Evening Standard/Hulton Archive
Black Sabbath chronicles black American artists who sang Jewish songs, including Johnny Mathis.
Black Sabbath chronicles black American artists who sang Jewish songs, including Johnny Mathis. Evening Standard/Hulton Archive
What do Billie Holiday, Cab Calloway, Johnny Mathis and Nina Simone all have in common? Besides stellar voices, they were among many black American artists who sang Jewish songs. This rarely told American story is chronicled on a new compilation called Black Sabbath: The Secret Musical History of Black-Jewish Relations, which uses music to connect these two seemingly disparate groups.
Simone's version of the biblically based "Eretz Zavat Chalav," in particular, spurred on Idelsohn Society for Music Preservation member Josh Kun to compile Black Sabbath.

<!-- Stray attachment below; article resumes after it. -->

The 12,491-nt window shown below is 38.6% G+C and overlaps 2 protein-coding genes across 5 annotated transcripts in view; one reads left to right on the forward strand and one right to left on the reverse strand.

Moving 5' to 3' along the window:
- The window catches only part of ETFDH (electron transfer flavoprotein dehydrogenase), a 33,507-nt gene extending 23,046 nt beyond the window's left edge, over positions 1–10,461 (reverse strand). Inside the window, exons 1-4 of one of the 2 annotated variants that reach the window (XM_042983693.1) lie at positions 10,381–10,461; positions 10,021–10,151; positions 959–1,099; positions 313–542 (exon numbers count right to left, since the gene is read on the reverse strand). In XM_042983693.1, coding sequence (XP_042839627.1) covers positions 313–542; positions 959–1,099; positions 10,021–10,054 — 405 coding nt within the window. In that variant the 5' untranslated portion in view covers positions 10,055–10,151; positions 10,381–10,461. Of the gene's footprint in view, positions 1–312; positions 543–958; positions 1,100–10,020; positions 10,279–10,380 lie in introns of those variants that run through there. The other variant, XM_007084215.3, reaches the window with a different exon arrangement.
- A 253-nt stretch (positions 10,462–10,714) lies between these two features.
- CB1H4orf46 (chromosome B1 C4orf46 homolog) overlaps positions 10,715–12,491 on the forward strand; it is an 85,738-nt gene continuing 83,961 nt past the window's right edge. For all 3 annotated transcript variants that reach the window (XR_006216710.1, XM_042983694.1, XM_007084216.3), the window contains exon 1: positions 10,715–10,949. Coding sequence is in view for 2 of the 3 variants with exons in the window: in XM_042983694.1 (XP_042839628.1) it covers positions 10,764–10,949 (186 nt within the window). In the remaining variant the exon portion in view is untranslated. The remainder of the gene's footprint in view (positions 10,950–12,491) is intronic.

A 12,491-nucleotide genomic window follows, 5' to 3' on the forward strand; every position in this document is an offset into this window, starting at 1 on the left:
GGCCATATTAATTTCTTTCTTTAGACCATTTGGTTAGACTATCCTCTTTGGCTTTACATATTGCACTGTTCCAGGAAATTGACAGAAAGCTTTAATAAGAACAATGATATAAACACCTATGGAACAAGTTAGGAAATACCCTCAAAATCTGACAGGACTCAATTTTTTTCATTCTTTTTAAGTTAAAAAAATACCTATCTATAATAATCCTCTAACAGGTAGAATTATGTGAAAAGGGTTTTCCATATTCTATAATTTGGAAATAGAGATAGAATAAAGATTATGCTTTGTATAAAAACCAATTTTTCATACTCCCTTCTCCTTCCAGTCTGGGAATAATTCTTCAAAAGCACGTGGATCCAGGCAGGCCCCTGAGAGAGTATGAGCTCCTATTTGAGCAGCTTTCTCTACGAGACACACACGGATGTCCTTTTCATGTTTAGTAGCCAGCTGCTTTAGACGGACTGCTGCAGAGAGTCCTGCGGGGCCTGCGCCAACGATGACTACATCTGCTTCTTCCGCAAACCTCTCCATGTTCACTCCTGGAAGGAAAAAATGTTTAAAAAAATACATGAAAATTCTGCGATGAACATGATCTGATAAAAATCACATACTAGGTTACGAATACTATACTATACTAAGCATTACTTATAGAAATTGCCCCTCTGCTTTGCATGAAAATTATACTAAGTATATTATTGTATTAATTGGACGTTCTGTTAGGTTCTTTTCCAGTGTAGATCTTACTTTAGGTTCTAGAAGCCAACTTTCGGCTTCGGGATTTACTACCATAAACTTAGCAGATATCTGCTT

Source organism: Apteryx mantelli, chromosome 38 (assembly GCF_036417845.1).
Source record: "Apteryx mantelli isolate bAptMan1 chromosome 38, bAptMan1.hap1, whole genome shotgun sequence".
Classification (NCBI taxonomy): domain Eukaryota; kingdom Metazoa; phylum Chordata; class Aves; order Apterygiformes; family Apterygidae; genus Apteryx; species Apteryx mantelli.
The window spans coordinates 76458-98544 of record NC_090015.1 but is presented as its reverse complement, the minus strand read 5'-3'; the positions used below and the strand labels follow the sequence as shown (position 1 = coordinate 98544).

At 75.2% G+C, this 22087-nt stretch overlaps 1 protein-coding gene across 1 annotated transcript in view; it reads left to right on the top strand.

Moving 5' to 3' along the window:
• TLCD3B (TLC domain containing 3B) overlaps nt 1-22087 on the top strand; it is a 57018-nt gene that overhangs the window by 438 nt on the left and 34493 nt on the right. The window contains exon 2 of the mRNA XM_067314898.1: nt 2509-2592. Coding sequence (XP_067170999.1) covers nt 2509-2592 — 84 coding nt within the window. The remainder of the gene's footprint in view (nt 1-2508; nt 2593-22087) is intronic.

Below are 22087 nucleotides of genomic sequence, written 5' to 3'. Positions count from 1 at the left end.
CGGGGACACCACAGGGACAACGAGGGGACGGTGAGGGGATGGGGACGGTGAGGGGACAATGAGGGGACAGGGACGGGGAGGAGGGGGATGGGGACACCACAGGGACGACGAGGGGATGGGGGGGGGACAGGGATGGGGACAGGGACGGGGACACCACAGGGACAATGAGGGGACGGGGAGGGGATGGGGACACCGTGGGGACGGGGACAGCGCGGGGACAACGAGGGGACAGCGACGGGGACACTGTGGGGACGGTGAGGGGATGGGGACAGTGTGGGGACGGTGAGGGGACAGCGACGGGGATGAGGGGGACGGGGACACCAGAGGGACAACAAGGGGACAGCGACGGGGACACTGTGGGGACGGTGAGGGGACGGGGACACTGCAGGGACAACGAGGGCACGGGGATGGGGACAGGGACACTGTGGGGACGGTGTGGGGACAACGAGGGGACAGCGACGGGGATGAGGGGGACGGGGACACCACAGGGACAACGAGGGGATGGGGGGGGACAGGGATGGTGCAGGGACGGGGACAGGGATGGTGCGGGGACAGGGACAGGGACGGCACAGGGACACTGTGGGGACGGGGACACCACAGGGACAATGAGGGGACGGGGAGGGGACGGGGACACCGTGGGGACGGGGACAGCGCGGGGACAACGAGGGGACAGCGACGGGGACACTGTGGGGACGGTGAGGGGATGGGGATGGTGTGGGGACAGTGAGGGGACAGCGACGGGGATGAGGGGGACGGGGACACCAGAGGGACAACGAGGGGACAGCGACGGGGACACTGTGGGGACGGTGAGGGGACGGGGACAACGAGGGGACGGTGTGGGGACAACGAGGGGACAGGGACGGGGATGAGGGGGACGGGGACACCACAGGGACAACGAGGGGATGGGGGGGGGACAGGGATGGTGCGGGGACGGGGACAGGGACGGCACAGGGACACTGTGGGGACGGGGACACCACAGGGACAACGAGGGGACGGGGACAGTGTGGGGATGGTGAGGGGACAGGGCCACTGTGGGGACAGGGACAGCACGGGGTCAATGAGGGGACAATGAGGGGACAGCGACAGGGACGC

"It was a song that [Nina Simone] heard not in Israel, but in the States," Kun says. "It was a song she [sang] at the height of the folk movement in the United States, but also in the heat of the civil rights movement. It was a song that she performed live onstage at Carnegie Hall. For me, when we were trying to put this together, it was a really good example of the way that the politics of Israel, of the Jewish search for a homeland, began to resonate with African-American artists in the U.S."
In an interview with NPR's Liane Hansen, Kun explains the Idelsohn Society and the stories behind the songs on Black Sabbath. The legendary vocalist Johnny Mathis also joins the conversation and explains why he chose to sing "Kol Nidre," one of the most beautiful and sacred pieces of the Jewish canon.